Karen Kiest’s plot of land on Marrowstone Island, Washington, came with a surfeit of scenery—it overlooks Puget Sound—but suffered from a dearth of buildable space. The lot is near a bluff and a stream and has a wetland on and adjacent to it. “The [house’s] footprint became critical,” says Kiest, a landscape architect. She considered modular construction as a way to streamline the building and permitting process for her weekend retreat, and researched a slew of firms. The clincher was finding out that architect Chris Pardo was developing a line with Method Homes.
“Besides the great stable of architects, I selected Method because its cofounder, Brian Abramson, was so enthusiastic,” Kiest says. “I was glad I chose the company when I visited their building facility and realized it wasn’t a ‘factory,’ but just a bunch of great guys creating beautiful structures.” Consulting with Pardo, Kiest selected the 800-square-foot Element 1 model. “Larger prefabs are impressive, but while this design’s footprint is small, it has floor-to-ceiling windows and high ceilings and gorgeous fixtures. Who could need anything more?”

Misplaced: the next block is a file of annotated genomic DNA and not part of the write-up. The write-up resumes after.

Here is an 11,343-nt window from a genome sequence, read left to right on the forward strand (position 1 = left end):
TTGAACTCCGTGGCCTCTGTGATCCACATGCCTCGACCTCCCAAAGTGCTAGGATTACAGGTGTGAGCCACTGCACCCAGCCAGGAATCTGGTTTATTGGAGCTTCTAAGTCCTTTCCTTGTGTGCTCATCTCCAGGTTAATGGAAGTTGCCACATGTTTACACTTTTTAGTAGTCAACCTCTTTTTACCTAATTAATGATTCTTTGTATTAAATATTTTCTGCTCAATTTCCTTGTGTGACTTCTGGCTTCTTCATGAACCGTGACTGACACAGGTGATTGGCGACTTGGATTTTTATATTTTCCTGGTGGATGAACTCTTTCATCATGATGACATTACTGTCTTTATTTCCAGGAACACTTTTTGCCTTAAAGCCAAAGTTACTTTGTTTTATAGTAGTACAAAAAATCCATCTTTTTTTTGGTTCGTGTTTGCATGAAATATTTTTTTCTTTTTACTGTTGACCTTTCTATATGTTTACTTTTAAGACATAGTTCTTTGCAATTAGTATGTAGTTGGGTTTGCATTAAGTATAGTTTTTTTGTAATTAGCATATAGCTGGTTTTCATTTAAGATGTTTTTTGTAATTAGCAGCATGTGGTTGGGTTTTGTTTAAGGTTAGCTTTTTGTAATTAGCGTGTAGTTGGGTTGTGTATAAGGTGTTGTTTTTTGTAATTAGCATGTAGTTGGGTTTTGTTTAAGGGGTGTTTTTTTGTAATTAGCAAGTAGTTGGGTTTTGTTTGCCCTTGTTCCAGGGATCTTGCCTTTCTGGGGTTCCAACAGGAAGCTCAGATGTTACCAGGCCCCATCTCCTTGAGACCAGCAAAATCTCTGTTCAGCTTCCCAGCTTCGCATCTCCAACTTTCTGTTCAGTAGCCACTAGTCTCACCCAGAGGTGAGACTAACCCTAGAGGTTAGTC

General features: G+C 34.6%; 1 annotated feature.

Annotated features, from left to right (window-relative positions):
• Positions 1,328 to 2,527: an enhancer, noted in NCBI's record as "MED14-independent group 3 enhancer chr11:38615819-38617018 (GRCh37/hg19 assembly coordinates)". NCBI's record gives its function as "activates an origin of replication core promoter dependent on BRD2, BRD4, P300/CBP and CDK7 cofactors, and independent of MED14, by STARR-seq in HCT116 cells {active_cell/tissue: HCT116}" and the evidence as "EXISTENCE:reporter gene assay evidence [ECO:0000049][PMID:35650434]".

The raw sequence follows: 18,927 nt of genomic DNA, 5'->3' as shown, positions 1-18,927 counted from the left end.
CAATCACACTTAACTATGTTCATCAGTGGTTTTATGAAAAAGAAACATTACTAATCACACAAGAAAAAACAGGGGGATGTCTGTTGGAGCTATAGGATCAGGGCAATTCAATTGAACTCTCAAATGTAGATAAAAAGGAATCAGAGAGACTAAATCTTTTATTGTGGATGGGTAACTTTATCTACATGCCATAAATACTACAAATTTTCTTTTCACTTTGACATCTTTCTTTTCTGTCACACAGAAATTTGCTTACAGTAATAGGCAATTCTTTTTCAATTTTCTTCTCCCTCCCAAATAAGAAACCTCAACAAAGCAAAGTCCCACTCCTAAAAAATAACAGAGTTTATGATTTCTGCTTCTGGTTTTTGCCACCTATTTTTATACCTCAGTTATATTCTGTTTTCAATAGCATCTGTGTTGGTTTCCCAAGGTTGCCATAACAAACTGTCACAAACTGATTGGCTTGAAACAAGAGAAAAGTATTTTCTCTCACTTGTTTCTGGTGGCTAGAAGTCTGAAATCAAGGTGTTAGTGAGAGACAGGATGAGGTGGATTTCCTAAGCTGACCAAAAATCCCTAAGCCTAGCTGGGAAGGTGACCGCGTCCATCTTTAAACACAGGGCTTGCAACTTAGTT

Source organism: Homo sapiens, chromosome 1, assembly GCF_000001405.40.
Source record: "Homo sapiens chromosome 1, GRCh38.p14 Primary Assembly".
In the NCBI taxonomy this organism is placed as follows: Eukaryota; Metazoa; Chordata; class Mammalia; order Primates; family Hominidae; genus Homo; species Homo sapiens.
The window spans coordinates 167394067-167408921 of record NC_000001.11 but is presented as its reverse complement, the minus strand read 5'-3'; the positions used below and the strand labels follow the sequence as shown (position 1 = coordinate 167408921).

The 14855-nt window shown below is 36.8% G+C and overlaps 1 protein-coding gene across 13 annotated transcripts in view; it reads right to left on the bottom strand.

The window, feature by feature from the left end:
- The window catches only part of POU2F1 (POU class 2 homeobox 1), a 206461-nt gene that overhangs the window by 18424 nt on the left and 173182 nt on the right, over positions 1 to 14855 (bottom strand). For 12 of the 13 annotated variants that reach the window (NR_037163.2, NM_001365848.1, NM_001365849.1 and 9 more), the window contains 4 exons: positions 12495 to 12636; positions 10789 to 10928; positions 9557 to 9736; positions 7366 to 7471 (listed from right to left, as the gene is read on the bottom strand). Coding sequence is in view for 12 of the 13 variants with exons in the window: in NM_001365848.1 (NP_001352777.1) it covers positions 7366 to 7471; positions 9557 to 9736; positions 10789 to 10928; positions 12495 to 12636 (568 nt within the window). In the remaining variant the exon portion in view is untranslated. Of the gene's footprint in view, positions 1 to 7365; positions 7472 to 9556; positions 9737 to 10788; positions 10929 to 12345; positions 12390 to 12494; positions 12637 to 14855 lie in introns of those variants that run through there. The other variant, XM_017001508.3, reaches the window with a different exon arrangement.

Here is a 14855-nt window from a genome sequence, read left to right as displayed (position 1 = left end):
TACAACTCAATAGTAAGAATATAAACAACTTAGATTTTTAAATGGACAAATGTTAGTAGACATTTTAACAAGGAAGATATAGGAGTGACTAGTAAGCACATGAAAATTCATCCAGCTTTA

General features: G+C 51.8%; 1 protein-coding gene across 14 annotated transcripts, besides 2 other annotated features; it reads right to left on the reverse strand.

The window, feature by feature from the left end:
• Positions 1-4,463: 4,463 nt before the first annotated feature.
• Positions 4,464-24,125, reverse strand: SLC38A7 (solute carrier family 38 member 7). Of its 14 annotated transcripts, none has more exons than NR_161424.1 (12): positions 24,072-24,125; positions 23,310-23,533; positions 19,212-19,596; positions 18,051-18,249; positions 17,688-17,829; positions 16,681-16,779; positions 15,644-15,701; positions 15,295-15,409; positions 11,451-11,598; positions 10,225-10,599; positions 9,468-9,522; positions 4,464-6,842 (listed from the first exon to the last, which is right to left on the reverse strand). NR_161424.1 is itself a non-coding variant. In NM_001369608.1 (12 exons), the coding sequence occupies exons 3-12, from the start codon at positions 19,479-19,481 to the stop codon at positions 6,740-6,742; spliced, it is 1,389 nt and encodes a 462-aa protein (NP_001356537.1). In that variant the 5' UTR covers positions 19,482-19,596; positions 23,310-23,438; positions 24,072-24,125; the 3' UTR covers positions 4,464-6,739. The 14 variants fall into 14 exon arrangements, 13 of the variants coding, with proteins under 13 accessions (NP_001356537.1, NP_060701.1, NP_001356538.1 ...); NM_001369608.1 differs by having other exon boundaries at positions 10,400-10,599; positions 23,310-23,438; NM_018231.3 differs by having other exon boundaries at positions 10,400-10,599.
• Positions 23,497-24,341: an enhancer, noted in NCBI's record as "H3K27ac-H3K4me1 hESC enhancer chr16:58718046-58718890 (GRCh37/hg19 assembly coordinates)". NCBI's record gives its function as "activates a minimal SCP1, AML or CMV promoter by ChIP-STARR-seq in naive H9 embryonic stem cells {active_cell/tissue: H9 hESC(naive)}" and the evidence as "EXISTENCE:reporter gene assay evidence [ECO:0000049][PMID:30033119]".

A New York-based writer, Diana studied art history and environmental policy at UC Davis. Before rising to Senior Editor at Dwell—where she helped craft product coverage, features, and more—Diana worked in the Architecture and Design departments at MoMA and the San Francisco Museum of Modern Art. She counts finishing a 5K as one of her greatest accomplishments, gets excited about any travel involving trains, and her favorite magazine section is Rewind. Learn more about Diana at: http://dianabudds.com
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